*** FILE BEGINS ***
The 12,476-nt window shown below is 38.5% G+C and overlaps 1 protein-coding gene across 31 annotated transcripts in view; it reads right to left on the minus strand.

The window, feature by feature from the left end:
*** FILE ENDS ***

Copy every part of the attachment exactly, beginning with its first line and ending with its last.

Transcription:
The 12,476-nt window shown below is 38.5% G+C and overlaps 1 protein-coding gene across 31 annotated transcripts in view; it reads right to left on the minus strand.

The window, feature by feature from the left end: